guqin and its music

image: © Chinese Academy of Art sourced from the UNESCO website

China has a long and influential musical tradition based on the philosophy and culture of ancient China. The Confucians embraced a correct use and form of music matching to sociological and cosmological conceptions, thus to discover traditional Chinese music helps understanding Chinese culture. Unfortunately, there are still a number of barriers to online access for audio and audio-related materials, including the need of appealing content display to support user-friendly search and engagement, which is a difficult task also in physical museums. Efforts are ongoing to make this content more widely shared and accessible, such as the dedicated Europeana Sounds collections and the very specific materials disseminated in the UNESCO in Intangible Heritage platform.

Inscribed in 2008 on the Representative List of the Intangible Cultural Heritage of Humanity, in the UNESCO repository we can discover about the Guqin, the Chinese zitter: this musical instrument “has existed for over 3,000 years and represents China’s foremost solo musical instrument tradition. Described in early literary sources and corroborated by archaeological finds, this ancient instrument is inseparable from Chinese intellectual history.” As a demonstration of a different approach to music, guqin playing was not intended for public performance but it was more a personal art, that – along with calligraphy, painting and chess – Chinese scholars and noblemen were expected to master. “According to tradition, twenty years of training were required to attain proficiency.” it is explained in the UNESCO website and “Nowadays, there are fewer than one thousand well-trained guqin players and perhaps no more than fifty surviving masters. The original repertory of several thousand compositions has drastically dwindled to a mere hundred works that are regularly performed today.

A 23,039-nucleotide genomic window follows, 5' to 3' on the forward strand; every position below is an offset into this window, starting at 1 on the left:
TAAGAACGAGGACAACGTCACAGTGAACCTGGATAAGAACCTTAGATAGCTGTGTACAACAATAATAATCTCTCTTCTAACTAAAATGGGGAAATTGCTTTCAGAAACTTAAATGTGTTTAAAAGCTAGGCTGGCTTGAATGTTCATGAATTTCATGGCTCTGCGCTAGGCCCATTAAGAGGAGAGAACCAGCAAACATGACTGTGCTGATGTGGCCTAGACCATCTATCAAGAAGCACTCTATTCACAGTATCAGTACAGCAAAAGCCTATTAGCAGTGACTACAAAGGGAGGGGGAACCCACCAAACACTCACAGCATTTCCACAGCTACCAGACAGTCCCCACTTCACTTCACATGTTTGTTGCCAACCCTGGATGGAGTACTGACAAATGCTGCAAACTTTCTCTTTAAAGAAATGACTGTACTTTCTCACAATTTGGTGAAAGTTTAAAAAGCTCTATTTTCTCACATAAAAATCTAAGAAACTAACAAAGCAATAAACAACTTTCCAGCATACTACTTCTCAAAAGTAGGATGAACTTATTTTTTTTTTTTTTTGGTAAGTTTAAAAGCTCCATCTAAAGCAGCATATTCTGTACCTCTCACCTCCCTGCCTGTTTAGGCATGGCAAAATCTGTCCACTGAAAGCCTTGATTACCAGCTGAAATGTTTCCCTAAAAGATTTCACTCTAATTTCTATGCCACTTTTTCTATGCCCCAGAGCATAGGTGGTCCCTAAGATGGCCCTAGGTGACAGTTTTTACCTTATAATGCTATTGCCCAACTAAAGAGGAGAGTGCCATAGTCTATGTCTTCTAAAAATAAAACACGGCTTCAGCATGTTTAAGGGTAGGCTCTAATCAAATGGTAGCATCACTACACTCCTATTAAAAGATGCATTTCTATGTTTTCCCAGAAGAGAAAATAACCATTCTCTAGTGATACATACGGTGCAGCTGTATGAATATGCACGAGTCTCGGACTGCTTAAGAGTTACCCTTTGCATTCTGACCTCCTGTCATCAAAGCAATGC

Discover more about the Guqin in UNESCO website >>

image: © Chinese Academy of Art sourced from the UNESCO website.

PAGODE – Europeana China is co-financed by the Connecting Europe Facility Programme of the European Union, under GA n. INEA/CEF/ICT/A2019/1931839